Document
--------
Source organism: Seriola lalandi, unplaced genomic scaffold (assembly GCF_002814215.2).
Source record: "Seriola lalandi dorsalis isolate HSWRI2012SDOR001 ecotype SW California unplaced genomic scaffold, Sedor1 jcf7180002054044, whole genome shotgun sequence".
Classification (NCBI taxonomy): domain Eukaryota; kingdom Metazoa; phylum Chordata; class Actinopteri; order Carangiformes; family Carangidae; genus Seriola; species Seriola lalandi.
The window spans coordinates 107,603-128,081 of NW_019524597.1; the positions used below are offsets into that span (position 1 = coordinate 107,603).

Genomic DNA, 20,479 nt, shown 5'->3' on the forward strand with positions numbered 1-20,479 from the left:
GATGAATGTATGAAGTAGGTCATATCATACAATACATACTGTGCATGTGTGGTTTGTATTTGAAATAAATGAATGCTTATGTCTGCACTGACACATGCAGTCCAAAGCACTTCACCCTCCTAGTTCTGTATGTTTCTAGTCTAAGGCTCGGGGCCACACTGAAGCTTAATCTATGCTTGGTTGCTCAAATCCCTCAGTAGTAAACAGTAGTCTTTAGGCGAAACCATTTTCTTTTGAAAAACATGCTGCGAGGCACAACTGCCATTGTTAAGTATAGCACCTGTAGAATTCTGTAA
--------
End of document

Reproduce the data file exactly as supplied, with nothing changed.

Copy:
Source organism: Seriola lalandi, unplaced genomic scaffold (assembly GCF_002814215.2).
Source record: "Seriola lalandi dorsalis isolate HSWRI2012SDOR001 ecotype SW California unplaced genomic scaffold, Sedor1 jcf7180002054044, whole genome shotgun sequence".
Classification (NCBI taxonomy): domain Eukaryota; kingdom Metazoa; phylum Chordata; class Actinopteri; order Carangiformes; family Carangidae; genus Seriola; species Seriola lalandi.
The window spans coordinates 107,603-128,081 of NW_019524597.1; the positions used below are offsets into that span (position 1 = coordinate 107,603).

Genomic DNA, 20,479 nt, shown 5'->3' on the forward strand with positions numbered 1-20,479 from the left:
GATGAATGTATGAAGTAGGTCATATCATACAATACATACTGTGCATGTGTGGTTTGTATTTGAAATAAATGAATGCTTATGTCTGCACTGACACATGCAGTCCAAAGCACTTCACCCTCCTAGTTCTGTATGTTTCTAGTCTAAGGCTCGGGGCCACACTGAAGCTTAATCTATGCTTGGTTGCTCAAATCCCTCAGTAGTAAACAGTAGTCTTTAGGCGAAACCATTTTCTTTTGAAAAACATGCTGCGAGGCACAACTGCCATTGTTAAGTATAGCACCTGTAGAATTCTGTAA